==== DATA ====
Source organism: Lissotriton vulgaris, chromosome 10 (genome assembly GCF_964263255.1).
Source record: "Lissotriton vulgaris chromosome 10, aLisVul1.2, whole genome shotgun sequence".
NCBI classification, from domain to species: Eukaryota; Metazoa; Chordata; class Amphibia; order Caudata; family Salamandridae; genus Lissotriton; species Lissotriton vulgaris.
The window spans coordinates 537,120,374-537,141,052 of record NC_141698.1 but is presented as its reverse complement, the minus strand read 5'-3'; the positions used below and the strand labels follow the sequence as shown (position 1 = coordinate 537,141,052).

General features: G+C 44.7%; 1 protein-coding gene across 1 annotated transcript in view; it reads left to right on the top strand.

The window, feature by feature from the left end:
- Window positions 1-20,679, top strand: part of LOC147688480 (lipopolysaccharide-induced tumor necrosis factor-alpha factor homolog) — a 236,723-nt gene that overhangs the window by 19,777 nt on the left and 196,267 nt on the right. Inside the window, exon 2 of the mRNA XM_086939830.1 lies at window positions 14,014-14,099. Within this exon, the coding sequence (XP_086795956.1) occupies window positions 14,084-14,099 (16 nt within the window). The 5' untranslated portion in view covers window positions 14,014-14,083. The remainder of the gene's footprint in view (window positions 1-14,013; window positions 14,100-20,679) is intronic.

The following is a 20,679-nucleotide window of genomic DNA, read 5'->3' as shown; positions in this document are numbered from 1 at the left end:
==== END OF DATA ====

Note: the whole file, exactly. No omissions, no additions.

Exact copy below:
Source organism: Lissotriton vulgaris, chromosome 10 (genome assembly GCF_964263255.1).
Source record: "Lissotriton vulgaris chromosome 10, aLisVul1.2, whole genome shotgun sequence".
NCBI classification, from domain to species: Eukaryota; Metazoa; Chordata; class Amphibia; order Caudata; family Salamandridae; genus Lissotriton; species Lissotriton vulgaris.
The window spans coordinates 537,120,374-537,141,052 of record NC_141698.1 but is presented as its reverse complement, the minus strand read 5'-3'; the positions used below and the strand labels follow the sequence as shown (position 1 = coordinate 537,141,052).

General features: G+C 44.7%; 1 protein-coding gene across 1 annotated transcript in view; it reads left to right on the top strand.

The window, feature by feature from the left end:
- Window positions 1-20,679, top strand: part of LOC147688480 (lipopolysaccharide-induced tumor necrosis factor-alpha factor homolog) — a 236,723-nt gene that overhangs the window by 19,777 nt on the left and 196,267 nt on the right. Inside the window, exon 2 of the mRNA XM_086939830.1 lies at window positions 14,014-14,099. Within this exon, the coding sequence (XP_086795956.1) occupies window positions 14,084-14,099 (16 nt within the window). The 5' untranslated portion in view covers window positions 14,014-14,083. The remainder of the gene's footprint in view (window positions 1-14,013; window positions 14,100-20,679) is intronic.

The following is a 20,679-nucleotide window of genomic DNA, read 5'->3' as shown; positions in this document are numbered from 1 at the left end: